“I am what I’m not”:A corpus-based study of negative self-identification in UK web forums

Triebl, Eva (2021) “I am what I’m not”:A corpus-based study of negative self-identification in UK web forums. PhD thesis, UNSPECIFIED.

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Abstract

This thesis analyses a corpus of 936 instances of the structure “I + copula + NOT + indefinite noun phrase” and its variants, as used in UK web forums. Making assertions about one’s identity in the negative not only provides information about what one claims not to be, but also indexes various aspects of, and potentially modifies, the interpretation of the textual and non-textual context in which such assertions are used. The thesis develops a theoretical and methodological framework to qualitatively and quantitatively identify the multifunctional, context-dependent meaning potential of the structure in focus. The corpus was qualitatively analysed and tagged for conceptual categories of identifying NPs as well as for formal and functional features of the co-texts in which the structure appears. A conceptual profile of negative self-identifiers was developed, and the experiential meanings of the immediate context of the structure were examined, as were their relations of co-occurrence with particular conceptual categories of negative identifiers. By investigating whether users of English in particular co-texts negate self-identification with noun phrases from particular conceptual domains in patterned ways, the study identified certain conceptualisations that were implicitly acknowledged as relevant for people’s self-representation in these discourse contexts. Key findings include: (a) negative identification with expertise is a frequent linguistic choice in the context of presenting one’s knowledge; and (b) negative identification with preferences is a frequent linguistic choice in contexts describing one’s experience. These findings are discussed in light of the wider sociopolitical context, suggesting an ideological struggle around – and a possible reconceptualisation of – the notion of epistemic authority.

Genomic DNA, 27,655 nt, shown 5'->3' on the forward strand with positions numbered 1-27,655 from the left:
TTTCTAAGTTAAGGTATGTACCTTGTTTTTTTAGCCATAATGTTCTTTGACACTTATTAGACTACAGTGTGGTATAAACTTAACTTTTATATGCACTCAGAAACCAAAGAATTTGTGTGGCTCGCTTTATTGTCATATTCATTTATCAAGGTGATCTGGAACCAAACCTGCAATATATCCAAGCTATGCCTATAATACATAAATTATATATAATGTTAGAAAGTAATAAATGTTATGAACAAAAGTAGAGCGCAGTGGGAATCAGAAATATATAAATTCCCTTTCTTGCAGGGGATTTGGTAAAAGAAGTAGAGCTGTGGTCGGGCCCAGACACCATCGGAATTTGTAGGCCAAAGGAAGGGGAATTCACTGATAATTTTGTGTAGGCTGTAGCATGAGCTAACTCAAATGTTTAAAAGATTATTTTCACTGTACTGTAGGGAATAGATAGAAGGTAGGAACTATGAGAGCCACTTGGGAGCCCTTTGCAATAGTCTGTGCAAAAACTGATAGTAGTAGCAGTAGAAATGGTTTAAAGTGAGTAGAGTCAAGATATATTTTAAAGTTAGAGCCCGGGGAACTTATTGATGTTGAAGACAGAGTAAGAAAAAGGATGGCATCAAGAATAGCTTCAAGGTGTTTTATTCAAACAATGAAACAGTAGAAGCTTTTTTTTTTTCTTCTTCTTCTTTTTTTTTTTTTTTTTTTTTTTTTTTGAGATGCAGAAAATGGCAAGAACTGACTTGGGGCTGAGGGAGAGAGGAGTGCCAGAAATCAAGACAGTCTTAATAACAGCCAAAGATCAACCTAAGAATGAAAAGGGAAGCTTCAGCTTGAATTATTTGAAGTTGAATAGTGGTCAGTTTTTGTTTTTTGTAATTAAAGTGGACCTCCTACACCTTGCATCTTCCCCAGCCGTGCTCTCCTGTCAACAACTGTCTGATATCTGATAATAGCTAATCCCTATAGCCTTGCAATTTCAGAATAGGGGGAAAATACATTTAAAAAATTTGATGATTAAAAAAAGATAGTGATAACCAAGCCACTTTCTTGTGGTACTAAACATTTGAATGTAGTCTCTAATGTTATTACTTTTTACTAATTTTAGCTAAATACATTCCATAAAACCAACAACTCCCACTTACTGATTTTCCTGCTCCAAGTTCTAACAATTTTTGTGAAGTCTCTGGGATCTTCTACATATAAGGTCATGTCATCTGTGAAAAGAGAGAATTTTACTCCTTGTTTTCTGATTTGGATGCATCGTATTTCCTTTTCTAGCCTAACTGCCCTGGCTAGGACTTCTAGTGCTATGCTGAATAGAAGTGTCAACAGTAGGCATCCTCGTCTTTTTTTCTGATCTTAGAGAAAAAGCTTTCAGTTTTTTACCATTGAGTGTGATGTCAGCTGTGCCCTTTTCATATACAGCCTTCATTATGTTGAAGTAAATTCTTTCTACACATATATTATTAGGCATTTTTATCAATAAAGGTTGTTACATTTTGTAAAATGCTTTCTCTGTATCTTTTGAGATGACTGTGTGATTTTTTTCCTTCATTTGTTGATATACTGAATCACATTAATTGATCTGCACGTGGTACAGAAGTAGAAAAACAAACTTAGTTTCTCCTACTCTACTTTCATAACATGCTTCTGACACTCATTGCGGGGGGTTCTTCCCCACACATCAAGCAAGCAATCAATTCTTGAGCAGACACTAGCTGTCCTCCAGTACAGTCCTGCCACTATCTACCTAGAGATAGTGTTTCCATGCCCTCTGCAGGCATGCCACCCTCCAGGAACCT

Item Type:
Thesis (PhD)
Subjects:
ID Code:
154283
Deposited By:
Deposited On:
29 Apr 2021 09:25
Refereed?:
No
Published?:
Published
Last Modified:
24 Jun 2021 06:20